28 October 2010

GM Stock Sale's break-even Equation

The Wall Street Journal

As General Motors Co. plans its initial public offering for next month, and readies its "road show" for the sale next week, some bankers and analysts say the shares could reach a high enough price for the U.S. to come close to breaking even on its 2009 bailout of the car maker.

But there's one big caveat: The stock would have to remain at that price over the many months or perhaps years it will take the government to sell its GM majority stake.

The U.S. Treasury is under pressure from banks underwriting the deal to maximize the number of shares it sells in the IPO, which is expected to take place about Nov. 18, said people familiar with the situation. The banks want to make sure there are enough shares to meet investor demand.

The Treasury is seeking to sell roughly $6 billion to $8 billion of its GM stock through the IPO, with other sellers taking the entire deal to a total of roughly $10 billion to $12 billion.

The government paid $40 billion for its stake, and risks political fallout if the share price sinks due to releasing too many shares at once on the market. That could send a signal the Obama administration won't recoup its investment.

While estimates of GM's stock valuation vary widely, one analyst at a research firm focusing on distressed companies said GM has a current implied market value of about $70 billion.

That calculation by Kirk Ludtke of CRT Capital Group LLC in Stamford, Conn., indicates a value for the U.S. stake of $35 billion, roughly $5 billion short of what the Treasury still has invested in the Detroit auto maker.

Mr. Ludkte said his measurement is based on the current trading price of GM's public debt. He thinks GM's market value could even top $82 billion six months after the IPO—potentially enough for the government to show a small profit.

The CRT calculation is in line with what some others are saying. Two bankers close to the IPO estimate the market value could be $60 billion to $70 billion.

Linda Killian, a principal of Renaissance Capital LLC in Greenwich, Conn., which specializes in IPO research, estimates GM's valuation at $50 billion to $70 billion, yet added that the chances of the government breaking even are "low."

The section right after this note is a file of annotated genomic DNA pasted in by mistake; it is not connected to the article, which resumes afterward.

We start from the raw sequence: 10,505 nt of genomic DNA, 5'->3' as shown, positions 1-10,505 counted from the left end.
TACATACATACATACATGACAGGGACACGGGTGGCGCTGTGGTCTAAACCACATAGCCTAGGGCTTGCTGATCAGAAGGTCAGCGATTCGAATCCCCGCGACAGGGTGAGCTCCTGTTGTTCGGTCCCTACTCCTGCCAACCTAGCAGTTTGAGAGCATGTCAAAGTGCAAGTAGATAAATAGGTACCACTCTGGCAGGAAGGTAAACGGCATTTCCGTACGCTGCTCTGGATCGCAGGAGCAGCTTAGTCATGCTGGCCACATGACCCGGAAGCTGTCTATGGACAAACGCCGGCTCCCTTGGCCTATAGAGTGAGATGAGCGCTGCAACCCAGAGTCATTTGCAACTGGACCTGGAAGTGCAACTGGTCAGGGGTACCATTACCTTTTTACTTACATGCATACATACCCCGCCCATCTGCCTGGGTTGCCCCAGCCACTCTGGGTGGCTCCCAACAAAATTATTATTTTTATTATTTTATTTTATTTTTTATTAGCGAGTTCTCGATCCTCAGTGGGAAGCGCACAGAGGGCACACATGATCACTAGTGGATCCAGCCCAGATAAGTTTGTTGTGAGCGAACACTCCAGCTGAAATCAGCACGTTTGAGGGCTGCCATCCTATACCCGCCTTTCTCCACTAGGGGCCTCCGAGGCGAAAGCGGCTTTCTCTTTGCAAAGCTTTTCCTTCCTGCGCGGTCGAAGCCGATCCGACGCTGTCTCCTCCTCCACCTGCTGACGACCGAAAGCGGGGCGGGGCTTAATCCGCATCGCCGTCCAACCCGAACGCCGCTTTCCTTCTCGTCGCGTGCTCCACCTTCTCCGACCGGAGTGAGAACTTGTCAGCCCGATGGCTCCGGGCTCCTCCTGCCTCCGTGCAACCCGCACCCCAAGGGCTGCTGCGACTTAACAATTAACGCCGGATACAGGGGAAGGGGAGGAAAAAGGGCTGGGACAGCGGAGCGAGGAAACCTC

Because the IPO should take place at a discount to the market price, the government is likely to show a big loss in realized proceeds on its sales on IPO day.

If the IPO is priced at the $50 billion level, that would equate to a U.S. loss of approximately 38% on the first batch of shares it sells.

 Also, because there will be so much GM stock still to be sold even after the IPO, that will weigh on its valuation, Ms. Killian said. "Potential buyers are going to take that into consideration," she said.

Former investment banker and ex-White House auto czar Steven Rattner said Wednesday that any losses the U.S. will sustain from its investment "will be single digit" billions.

GM plans to launch its road show presentations to institutional investors for the IPO shortly after Election Day next Tuesday, in hopes of pricing and selling the shares shortly before Thanksgiving.

As part of the road show, GM Chief Executive Daniel Akerson, who took his post Sept. 1, will lead two teams of senior executives who will try to persuade investors to buy the stock, said people familiar with the matter.

One team will include GM Vice Chairman Steve Girsky, finance Vice President Dan Ammann and North America President Mark Reuss.

The other will include Chief Financial Officer Chris Liddell, manufacturing chief Tim Lee and product chief Tom Stephens. Mr. Akerson will trade off between the groups.

Stops are planned at about 10 cities in the U.S., Canada and Europe, but not Asia, said the people familiar with the plans.

Mr. Akerson and Mr. Girsky already have made trips to Asia and the Middle East in order to talk to investors and money managers.

Some money managers say they would be leery of GM stock at the price levels being discussed.

"Would I jump at the GM deal? Probably not," said Jack Ablin, chief investment officer of Harris Private Bank in Chicago. He said the "overhang of government ownership" results in a "management straitjacket" that could require GM executives to "get permission every time they want to extend a bonus to somebody."

 Robert Pavlik, a senior partner at investment advisers Banyan Partners LLC in Palm Beach Gardens, Fla., said he "wouldn't put my clients' money into it" because GM still carries the "stigma" of both bankruptcy and government ownership as well as recent top-management turnover.

"What's going to drive their sales? The Chevrolet Volt? I think that's going to turn out to be more of a publicity stunt than anything else," Mr. Pavlik said.

The stock valuations some on Wall Street are placing on GM mean it could be worth more than its more successful rival Ford Motor Co., which avoided bankruptcy and has a $48 billion market capitalization.

Mr. Ludtke, the CRT analyst, explained the seeming disparity by saying GM has higher sales, a stronger balance sheet and "a much stronger position in the emerging markets" such as China than Ford.

He estimated GM's 2010 sales will be $128 billion while Ford's will be $108 billion.

GM also was able to slash its debt via its 2009 bankruptcy to $8 billion from $46 billion in 2008. With $33 billion of cash on hand at midyear, GM had net cash (factoring in debt) of $25 billion.

By comparison, Ford at midyear had $22 billion of cash but $30 billion of debt, so it had net debt of $8 billion. (Ford said Wednesday its debt had fallen to $26.4 billion as of Sept. 30.)

A report by Moody's Investors Service indicates that Ford and GM have roughly comparable debt positions, when leases and pensions are taken into account.

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